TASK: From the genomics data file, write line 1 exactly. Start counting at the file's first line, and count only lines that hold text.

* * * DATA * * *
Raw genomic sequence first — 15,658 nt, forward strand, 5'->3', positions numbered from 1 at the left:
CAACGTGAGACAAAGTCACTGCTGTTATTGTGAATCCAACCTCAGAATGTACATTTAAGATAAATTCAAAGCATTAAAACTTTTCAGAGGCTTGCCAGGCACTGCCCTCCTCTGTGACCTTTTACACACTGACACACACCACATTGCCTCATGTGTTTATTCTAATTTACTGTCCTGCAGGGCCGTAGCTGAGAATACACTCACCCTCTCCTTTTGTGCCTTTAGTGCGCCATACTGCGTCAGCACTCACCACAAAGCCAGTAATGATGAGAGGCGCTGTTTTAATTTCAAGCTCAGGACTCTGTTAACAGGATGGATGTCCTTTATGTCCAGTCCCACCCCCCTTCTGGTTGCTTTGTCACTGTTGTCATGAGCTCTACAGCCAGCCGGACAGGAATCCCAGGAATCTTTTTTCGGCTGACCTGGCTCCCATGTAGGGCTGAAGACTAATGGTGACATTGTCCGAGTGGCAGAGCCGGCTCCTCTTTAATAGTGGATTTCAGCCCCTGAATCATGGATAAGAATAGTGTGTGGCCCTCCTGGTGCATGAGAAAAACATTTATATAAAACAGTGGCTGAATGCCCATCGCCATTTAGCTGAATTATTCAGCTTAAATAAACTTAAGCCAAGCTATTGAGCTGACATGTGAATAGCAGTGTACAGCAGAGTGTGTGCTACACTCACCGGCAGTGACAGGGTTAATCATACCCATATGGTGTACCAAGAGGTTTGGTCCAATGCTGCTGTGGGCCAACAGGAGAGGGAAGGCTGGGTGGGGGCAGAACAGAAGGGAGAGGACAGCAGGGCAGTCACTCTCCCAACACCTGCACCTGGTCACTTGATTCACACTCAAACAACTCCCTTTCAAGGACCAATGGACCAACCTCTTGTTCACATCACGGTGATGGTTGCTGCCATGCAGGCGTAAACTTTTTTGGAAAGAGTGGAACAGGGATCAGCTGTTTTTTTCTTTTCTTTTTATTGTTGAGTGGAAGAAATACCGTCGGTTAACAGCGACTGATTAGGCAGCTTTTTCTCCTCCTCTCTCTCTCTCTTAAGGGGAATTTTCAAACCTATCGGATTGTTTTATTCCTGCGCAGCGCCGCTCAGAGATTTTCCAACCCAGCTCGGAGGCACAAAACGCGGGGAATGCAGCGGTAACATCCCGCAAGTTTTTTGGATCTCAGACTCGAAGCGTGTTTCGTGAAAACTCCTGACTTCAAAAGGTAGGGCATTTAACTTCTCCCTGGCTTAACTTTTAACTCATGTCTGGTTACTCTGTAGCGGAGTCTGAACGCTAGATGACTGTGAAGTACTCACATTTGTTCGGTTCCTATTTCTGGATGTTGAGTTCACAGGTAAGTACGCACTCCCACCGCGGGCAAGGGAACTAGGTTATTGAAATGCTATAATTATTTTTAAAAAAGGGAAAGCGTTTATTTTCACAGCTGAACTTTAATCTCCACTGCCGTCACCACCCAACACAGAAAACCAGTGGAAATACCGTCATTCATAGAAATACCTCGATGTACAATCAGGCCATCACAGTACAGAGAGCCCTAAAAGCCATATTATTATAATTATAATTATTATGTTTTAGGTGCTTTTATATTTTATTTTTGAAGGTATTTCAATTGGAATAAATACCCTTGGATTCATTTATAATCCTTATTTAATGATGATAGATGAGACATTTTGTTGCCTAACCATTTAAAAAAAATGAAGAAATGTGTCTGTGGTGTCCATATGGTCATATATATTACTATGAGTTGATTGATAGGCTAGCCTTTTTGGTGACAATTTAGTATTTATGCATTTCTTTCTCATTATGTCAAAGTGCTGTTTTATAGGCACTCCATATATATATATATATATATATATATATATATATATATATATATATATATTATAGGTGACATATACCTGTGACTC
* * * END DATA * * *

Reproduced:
Raw genomic sequence first — 15,658 nt, forward strand, 5'->3', positions numbered from 1 at the left: